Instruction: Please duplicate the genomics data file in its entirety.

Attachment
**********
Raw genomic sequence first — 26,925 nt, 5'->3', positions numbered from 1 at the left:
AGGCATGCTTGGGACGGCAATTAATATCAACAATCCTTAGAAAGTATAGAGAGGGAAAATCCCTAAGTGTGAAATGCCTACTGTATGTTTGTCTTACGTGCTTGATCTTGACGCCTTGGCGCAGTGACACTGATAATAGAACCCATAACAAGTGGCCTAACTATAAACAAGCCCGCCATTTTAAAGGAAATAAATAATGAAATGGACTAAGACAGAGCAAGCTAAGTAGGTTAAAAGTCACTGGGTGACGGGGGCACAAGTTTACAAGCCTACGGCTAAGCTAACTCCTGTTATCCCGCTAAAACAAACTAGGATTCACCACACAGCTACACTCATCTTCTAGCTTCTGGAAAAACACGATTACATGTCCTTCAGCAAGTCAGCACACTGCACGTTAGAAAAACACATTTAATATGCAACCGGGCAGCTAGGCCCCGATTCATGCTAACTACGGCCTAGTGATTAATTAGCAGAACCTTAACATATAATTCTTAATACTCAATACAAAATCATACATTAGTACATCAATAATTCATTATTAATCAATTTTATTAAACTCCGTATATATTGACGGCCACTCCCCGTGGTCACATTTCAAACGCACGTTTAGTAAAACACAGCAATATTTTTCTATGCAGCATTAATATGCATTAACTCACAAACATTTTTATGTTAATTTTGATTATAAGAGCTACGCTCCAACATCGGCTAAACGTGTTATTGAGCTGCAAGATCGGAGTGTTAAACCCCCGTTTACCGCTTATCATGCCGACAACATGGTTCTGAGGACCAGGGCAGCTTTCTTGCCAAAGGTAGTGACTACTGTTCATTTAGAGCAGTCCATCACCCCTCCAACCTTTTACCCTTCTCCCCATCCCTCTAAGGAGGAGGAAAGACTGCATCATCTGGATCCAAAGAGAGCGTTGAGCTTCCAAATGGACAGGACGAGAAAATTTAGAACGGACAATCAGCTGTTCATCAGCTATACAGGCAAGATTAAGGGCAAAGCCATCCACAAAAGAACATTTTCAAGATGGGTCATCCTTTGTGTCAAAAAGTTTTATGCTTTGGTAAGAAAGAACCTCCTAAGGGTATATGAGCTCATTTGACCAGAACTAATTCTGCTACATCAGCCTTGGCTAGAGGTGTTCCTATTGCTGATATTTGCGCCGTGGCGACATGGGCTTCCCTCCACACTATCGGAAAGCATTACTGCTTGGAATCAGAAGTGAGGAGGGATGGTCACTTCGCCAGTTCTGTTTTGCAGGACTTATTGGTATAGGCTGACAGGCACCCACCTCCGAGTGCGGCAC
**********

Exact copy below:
Raw genomic sequence first — 26,925 nt, 5'->3', positions numbered from 1 at the left:
AGGCATGCTTGGGACGGCAATTAATATCAACAATCCTTAGAAAGTATAGAGAGGGAAAATCCCTAAGTGTGAAATGCCTACTGTATGTTTGTCTTACGTGCTTGATCTTGACGCCTTGGCGCAGTGACACTGATAATAGAACCCATAACAAGTGGCCTAACTATAAACAAGCCCGCCATTTTAAAGGAAATAAATAATGAAATGGACTAAGACAGAGCAAGCTAAGTAGGTTAAAAGTCACTGGGTGACGGGGGCACAAGTTTACAAGCCTACGGCTAAGCTAACTCCTGTTATCCCGCTAAAACAAACTAGGATTCACCACACAGCTACACTCATCTTCTAGCTTCTGGAAAAACACGATTACATGTCCTTCAGCAAGTCAGCACACTGCACGTTAGAAAAACACATTTAATATGCAACCGGGCAGCTAGGCCCCGATTCATGCTAACTACGGCCTAGTGATTAATTAGCAGAACCTTAACATATAATTCTTAATACTCAATACAAAATCATACATTAGTACATCAATAATTCATTATTAATCAATTTTATTAAACTCCGTATATATTGACGGCCACTCCCCGTGGTCACATTTCAAACGCACGTTTAGTAAAACACAGCAATATTTTTCTATGCAGCATTAATATGCATTAACTCACAAACATTTTTATGTTAATTTTGATTATAAGAGCTACGCTCCAACATCGGCTAAACGTGTTATTGAGCTGCAAGATCGGAGTGTTAAACCCCCGTTTACCGCTTATCATGCCGACAACATGGTTCTGAGGACCAGGGCAGCTTTCTTGCCAAAGGTAGTGACTACTGTTCATTTAGAGCAGTCCATCACCCCTCCAACCTTTTACCCTTCTCCCCATCCCTCTAAGGAGGAGGAAAGACTGCATCATCTGGATCCAAAGAGAGCGTTGAGCTTCCAAATGGACAGGACGAGAAAATTTAGAACGGACAATCAGCTGTTCATCAGCTATACAGGCAAGATTAAGGGCAAAGCCATCCACAAAAGAACATTTTCAAGATGGGTCATCCTTTGTGTCAAAAAGTTTTATGCTTTGGTAAGAAAGAACCTCCTAAGGGTATATGAGCTCATTTGACCAGAACTAATTCTGCTACATCAGCCTTGGCTAGAGGTGTTCCTATTGCTGATATTTGCGCCGTGGCGACATGGGCTTCCCTCCACACTATCGGAAAGCATTACTGCTTGGAATCAGAAGTGAGGAGGGATGGTCACTTCGCCAGTTCTGTTTTGCAGGACTTATTGGTATAGGCTGACAGGCACCCACCTCCGAGTGCGGCAC